Former Jacksonville police officer pleads no contest to soliciting a prostitute on duty

December 31, 2012

A disgraced former Jacksonville police officer pleaded no contest last week to the Jacksonville criminal charge of soliciting a prostitute while on duty and in uniform earlier this year. As part of his sentence, David Sumlin was put on Duval County probation for four months and was ordered to complete 100 hours of community service, according to a report on First Coast News. The plea came just one month after he was arrested in Northeast Florida on two counts of soliciting for prostitution, a relatively short turn-around for a criminal case. Both charges are second-degree misdemeanors punishable by up to 60 days in jail. As part of the agreement last week, the state dropped one count and Sumlin pleaded no contest to the second.

A no contest plea means that the defendant is choosing not to fight the charges, but is technically not pleading guilty. In the end, it doesn't really matter because the defendant is adjudicated guilty so all of the same penalties apply and as they would if he pleaded guilty in this Jacksonville misdemeanor crimes case.

Police had been tipped off that Sumlin had been soliciting prostitutes while he was on duty and officers set up a sting with a decoy prostitute to catch Sumlin in the act, the television station reported. Conservations with the confidential informant were recorded, so any evidence would likely be played in court if Sumlin opted to take the case all the way to trial. Sumlin, an eight-year veteran of the Jacksonville Sheriff's Office, resigned from his position shortly after being arrested in November. In terms of punishment and time behind bars, Sumlin's crime is not overly serious, as evidenced by the fact that the maximum punishment is only two months in jail for each count. But, it terms of longer-term consequences, Sumlin will be paying for this crime for some time. He has already lost his job and will likely have a tough time finding another position in law enforcement.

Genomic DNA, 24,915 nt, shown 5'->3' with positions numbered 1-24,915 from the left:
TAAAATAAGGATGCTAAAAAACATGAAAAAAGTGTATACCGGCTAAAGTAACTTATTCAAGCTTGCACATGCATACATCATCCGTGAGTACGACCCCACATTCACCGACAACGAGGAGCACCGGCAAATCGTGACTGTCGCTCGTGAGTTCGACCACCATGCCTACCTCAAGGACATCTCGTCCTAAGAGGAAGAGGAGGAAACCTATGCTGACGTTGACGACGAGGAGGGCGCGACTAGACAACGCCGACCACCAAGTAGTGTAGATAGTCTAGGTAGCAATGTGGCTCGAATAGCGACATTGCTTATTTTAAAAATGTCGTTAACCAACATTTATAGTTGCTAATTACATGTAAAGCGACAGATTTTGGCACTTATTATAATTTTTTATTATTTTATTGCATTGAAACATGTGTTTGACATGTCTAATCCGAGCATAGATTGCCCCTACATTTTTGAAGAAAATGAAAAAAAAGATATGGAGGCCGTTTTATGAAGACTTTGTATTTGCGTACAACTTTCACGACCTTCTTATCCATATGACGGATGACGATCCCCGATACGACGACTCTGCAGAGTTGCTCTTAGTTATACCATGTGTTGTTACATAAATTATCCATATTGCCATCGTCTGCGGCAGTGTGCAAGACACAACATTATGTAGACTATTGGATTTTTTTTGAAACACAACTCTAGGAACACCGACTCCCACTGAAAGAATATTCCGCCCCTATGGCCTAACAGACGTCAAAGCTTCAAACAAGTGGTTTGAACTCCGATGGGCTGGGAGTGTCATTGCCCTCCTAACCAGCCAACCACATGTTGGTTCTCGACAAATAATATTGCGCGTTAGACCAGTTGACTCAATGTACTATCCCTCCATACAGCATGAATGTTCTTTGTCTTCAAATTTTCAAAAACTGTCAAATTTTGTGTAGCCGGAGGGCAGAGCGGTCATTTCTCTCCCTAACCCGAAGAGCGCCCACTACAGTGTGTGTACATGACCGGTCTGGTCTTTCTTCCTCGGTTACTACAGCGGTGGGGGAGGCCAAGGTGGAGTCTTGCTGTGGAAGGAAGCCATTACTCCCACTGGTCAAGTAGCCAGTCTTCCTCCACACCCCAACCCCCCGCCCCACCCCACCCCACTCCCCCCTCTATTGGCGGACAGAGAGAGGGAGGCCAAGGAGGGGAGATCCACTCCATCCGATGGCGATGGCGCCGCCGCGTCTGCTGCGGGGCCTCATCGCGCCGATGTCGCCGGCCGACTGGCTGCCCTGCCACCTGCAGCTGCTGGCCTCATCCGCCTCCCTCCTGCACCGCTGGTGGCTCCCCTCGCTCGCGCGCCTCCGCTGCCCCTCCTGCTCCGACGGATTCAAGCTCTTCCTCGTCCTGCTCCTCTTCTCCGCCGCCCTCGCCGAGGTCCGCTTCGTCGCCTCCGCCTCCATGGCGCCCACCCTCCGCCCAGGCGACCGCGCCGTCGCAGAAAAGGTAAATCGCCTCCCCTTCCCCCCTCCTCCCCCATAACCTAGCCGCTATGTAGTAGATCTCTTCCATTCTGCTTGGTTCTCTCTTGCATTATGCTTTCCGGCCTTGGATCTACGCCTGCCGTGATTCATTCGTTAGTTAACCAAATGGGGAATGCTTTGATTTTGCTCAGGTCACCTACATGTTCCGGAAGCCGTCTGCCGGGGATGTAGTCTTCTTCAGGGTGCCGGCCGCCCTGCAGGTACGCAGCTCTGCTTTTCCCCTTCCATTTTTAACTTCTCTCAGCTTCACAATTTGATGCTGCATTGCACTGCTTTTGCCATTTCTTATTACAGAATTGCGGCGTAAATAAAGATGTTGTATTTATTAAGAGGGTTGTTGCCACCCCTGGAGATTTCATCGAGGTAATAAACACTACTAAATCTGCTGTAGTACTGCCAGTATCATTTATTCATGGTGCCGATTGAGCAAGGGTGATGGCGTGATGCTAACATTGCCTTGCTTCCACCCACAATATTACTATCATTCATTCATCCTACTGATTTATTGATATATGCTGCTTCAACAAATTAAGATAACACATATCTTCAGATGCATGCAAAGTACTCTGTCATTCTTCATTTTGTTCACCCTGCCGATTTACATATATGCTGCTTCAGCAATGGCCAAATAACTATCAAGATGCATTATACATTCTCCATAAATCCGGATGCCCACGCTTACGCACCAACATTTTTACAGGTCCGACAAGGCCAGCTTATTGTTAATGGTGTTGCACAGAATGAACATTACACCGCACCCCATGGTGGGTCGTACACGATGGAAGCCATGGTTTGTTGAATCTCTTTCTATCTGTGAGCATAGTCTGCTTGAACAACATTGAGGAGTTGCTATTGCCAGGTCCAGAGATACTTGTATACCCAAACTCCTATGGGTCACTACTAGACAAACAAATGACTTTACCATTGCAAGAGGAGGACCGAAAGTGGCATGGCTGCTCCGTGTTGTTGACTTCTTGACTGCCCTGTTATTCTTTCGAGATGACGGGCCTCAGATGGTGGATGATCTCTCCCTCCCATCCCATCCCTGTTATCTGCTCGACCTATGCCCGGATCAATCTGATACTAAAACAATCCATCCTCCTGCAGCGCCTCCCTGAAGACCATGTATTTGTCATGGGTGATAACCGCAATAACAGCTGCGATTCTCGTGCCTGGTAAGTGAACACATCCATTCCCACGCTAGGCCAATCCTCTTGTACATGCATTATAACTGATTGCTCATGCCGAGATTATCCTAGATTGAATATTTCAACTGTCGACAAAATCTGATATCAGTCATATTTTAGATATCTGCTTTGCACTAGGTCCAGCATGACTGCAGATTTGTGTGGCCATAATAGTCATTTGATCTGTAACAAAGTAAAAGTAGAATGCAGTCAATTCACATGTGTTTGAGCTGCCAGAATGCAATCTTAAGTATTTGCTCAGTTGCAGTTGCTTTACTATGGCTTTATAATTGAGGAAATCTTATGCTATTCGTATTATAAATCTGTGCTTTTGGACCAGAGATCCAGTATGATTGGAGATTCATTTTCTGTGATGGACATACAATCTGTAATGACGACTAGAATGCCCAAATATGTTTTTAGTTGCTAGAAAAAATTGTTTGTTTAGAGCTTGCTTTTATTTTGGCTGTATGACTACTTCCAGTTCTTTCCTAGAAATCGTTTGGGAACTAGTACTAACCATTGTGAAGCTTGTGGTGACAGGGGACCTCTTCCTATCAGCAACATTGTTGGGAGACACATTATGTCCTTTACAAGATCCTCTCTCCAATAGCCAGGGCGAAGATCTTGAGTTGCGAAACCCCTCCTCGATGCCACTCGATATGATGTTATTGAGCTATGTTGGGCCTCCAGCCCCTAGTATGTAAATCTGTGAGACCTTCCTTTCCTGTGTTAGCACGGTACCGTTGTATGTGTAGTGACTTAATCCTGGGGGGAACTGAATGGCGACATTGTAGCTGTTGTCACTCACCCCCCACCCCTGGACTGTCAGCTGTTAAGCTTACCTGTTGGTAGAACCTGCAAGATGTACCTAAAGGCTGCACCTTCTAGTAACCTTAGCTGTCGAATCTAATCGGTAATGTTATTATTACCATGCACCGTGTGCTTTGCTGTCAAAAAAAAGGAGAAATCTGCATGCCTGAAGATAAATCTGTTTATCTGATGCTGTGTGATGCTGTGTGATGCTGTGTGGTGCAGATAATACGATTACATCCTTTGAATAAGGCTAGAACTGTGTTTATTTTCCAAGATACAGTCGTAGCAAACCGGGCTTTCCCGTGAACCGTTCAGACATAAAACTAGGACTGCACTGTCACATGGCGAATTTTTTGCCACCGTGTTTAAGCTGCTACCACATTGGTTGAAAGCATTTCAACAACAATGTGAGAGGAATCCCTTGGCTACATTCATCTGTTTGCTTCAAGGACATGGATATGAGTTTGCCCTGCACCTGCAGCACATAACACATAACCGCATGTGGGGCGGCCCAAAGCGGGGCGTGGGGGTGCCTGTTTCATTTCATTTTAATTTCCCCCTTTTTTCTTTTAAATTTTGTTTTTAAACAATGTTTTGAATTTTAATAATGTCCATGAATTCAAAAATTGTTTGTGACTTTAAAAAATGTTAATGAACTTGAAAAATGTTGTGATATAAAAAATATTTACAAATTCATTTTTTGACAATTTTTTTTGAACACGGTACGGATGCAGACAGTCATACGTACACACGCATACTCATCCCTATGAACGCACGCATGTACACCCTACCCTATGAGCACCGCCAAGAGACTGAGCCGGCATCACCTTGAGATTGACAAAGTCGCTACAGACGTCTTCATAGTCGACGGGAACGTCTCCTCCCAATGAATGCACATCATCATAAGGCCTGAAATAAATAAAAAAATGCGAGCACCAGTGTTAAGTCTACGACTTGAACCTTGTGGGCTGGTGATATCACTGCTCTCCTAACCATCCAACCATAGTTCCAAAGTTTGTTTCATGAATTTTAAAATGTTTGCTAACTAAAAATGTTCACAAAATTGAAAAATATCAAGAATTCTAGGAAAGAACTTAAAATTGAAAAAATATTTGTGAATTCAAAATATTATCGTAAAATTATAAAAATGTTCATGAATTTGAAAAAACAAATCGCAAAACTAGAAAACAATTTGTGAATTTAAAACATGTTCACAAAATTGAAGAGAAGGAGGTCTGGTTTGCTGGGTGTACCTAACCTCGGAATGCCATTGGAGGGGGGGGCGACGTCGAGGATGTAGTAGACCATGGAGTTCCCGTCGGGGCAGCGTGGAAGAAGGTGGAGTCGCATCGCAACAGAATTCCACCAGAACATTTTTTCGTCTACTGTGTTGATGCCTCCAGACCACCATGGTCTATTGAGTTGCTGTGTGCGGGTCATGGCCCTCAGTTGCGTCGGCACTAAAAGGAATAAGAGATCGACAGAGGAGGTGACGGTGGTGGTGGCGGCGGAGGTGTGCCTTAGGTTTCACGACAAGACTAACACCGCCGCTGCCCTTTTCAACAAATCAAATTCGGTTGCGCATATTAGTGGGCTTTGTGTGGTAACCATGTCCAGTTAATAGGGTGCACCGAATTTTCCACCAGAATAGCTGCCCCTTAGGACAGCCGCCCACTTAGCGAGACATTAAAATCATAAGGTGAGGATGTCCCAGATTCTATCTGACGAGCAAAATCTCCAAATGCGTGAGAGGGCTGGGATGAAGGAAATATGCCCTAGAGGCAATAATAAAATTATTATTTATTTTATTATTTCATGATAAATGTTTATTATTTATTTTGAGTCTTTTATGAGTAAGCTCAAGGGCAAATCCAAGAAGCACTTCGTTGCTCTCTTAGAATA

In most misdemeanor cases in Duval, Clay and Nassau Counties, a defendant is sentenced to some form of Florida probation and will generally have to complete community service. The sentences are set up to provide some sort of punishment and incentive not to commit a similar crime, but to also allow people to recover and continue productive lives after making a mistake. But if a person fails to meet the conditions of their probation, they are then opening themselves up to a Jacksonville Probation Violation and can be sentenced to maximum time they would have faced. People can move on after a misdemeanor if they complete probation, but defendants must work to get there.

Our Jacksonville Criminal Defense Attorney has represented thousands of clients charged with misdemeanors. Many have negotiated deals with the state for community service and probation, completing their sentence and moving on with their lives. Others have been exonerated completely. Our Jacksonville misdemeanor crimes attorney will thoroughly investigate your case and advise you of your best options going forward.

If you or a loved one needs a criminal defense attorney in Jacksonville or the surrounding area, call The Mussallem Law Firm at (904) 365-5200 for a free consultation. Our Duval County Misdemeanor Crimes Attorney, Victoria "Tori" Mussallem, is available 24 hours a day, 7 days a week.